CECIL TAYLOR & THE ITALIAN INSTABILE ORCHESTRA

The Owner Of The River Bank
Justin Time/Enja JENJ 3317-2

Probably the first musician who legitimately melded African-American improvisational skills with hyper-European instrumental prowess, Cecil Taylor is a true citizen of the world.

Lionized as a combo leader and soloist, the now 75-year-old’s orchestral talents are less well known, since rehearsing any large band is time-consuming and expensive. Luckily as part of the celebration of the Italian Instabile Orchestra (IIO)’s 10th anniversary, the Talos Festival in Puglia, Italy’s arranged for this match up. The result gives Taylor the largest collection of orchestral colors to work with since he soloed with Michael Mantler’s 21-piece band on COMMUNICATIONS in 1968.

Unlike that legendary CD and the few other large bands the pianist has organized over the years, the 18-piece IIO has a more-or-less stable personnel made up of Italy’s top exploratory players. Thus, a disciplined and experienced group is on hand to interpret the graphical notation that makes up Taylor’s more than one hour score, and before this, during a series of rehearsals, was able to add individual interpretations of Taylor’s work.

THE OWNER OF THE RIVER BANK is no concerto for piano and orchestra however. Instead Taylor’s presence is conspicuous only when each compositional motif or movement ends with a piano intermezzo that brings on the next section. Viewing the bonus video track included on the disc, you can see that the pianism isn’t all Taylor either. Umberto Petrin, the IIO’s regular keyboardist, contributes as well, with only certain characteristic runs and, of course, his muttered throat singing directly attributable to the American.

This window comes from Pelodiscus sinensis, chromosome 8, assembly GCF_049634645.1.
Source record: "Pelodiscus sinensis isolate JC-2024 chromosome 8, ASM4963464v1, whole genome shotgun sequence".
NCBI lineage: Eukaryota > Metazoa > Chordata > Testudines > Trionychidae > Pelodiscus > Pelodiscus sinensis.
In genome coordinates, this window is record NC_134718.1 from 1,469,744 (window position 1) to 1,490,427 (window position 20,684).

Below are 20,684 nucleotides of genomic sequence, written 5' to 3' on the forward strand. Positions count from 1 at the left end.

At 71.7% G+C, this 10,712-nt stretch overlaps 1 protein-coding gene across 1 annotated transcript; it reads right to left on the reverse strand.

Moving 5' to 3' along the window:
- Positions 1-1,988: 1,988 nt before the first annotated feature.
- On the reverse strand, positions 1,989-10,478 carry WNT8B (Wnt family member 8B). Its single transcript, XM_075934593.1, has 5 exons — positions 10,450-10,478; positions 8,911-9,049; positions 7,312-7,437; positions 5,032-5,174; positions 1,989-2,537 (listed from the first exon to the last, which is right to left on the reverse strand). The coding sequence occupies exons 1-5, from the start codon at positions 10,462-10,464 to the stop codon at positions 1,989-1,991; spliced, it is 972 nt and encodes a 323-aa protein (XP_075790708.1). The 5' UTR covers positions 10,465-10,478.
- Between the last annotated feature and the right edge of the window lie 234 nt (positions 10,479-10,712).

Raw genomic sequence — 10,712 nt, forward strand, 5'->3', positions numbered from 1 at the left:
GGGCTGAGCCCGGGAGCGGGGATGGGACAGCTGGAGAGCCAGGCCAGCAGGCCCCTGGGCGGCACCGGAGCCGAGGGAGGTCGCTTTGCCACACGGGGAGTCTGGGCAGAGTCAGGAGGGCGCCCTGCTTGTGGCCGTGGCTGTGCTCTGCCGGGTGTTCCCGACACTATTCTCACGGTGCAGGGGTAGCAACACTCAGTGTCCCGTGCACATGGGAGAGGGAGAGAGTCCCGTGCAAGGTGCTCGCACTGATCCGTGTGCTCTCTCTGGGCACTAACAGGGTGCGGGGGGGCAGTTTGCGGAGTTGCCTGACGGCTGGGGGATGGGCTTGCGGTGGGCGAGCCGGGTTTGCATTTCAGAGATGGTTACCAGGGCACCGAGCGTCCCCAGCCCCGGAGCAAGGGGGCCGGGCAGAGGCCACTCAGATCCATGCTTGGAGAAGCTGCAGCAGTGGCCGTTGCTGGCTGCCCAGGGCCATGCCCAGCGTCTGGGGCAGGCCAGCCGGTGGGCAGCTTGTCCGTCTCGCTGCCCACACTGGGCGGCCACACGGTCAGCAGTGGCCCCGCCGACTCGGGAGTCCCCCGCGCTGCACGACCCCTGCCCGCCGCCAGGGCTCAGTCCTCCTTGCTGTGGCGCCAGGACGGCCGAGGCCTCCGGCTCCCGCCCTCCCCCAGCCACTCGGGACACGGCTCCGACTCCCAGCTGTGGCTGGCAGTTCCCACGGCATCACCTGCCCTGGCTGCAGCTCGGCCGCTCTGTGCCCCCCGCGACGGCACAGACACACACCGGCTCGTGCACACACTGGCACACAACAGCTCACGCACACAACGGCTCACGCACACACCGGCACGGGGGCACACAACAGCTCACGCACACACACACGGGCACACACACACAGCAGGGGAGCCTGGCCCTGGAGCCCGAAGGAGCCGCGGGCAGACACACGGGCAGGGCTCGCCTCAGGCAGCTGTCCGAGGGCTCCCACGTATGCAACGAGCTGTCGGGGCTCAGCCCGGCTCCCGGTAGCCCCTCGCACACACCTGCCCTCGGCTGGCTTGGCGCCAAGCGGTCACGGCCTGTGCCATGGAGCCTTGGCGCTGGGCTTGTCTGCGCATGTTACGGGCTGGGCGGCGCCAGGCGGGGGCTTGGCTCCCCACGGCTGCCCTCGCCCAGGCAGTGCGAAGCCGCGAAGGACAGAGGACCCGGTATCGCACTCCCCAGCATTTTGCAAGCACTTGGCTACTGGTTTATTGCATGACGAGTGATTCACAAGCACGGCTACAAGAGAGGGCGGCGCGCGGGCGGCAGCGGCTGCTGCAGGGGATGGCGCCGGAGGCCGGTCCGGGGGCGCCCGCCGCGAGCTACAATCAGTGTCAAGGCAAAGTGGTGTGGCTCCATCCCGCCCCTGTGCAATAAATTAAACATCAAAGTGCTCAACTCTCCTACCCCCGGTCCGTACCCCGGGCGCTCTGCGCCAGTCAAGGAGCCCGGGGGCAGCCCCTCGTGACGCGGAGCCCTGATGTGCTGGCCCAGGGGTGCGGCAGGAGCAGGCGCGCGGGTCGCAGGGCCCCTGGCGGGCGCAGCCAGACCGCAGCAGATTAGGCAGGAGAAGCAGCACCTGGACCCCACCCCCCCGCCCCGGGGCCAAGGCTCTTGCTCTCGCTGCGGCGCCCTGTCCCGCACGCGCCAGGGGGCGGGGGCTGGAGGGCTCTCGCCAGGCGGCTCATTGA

Taken all of a piece, “The Owner of the River Bank” is not only so-called avant-garde and so-called jazzy, but also includes surprisingly lengthy impressionistic — even romantic — passages. Throughout, violinist Renato Geremia, cellist Paolo Damiani and bassist Giovanni Maier are as apt to play caprices and arpeggios as spiccato, sul tasto and ponticello. Additionally the alp-horn-like smears of Martin Mayes’ French horn and the thunder of Mazzone’s tympani are put to good and original use.

But don’t confuse this composition with a Third Stream exercise. At points the massed trombone choir spits out an overlay of triplets or liberates plunger sounds from deep within the horns’ bells. Screaming trumpet counter motifs vibrate from trilling rubato to chromatic explosions. Meanwhile the five reed players peep, slurp and low as they smear tones every which way.

By midpoint, the somewhat tentative sound shards coalesce into harsh building blocks of sound superimposed upon one another — and held together with Taylor’s high frequency cadenzas. Rolling bounces and backbeats from tympani and drums give the piece rhythmic heft as a serpentine soprano saxophone line — perhaps from Mario Schiano — slithers sensuously through tremolo barnyard blasts from Carlo Actis Dato’s baritone saxophone and triple tonguing from one trumpeter, likely Pino Minafra.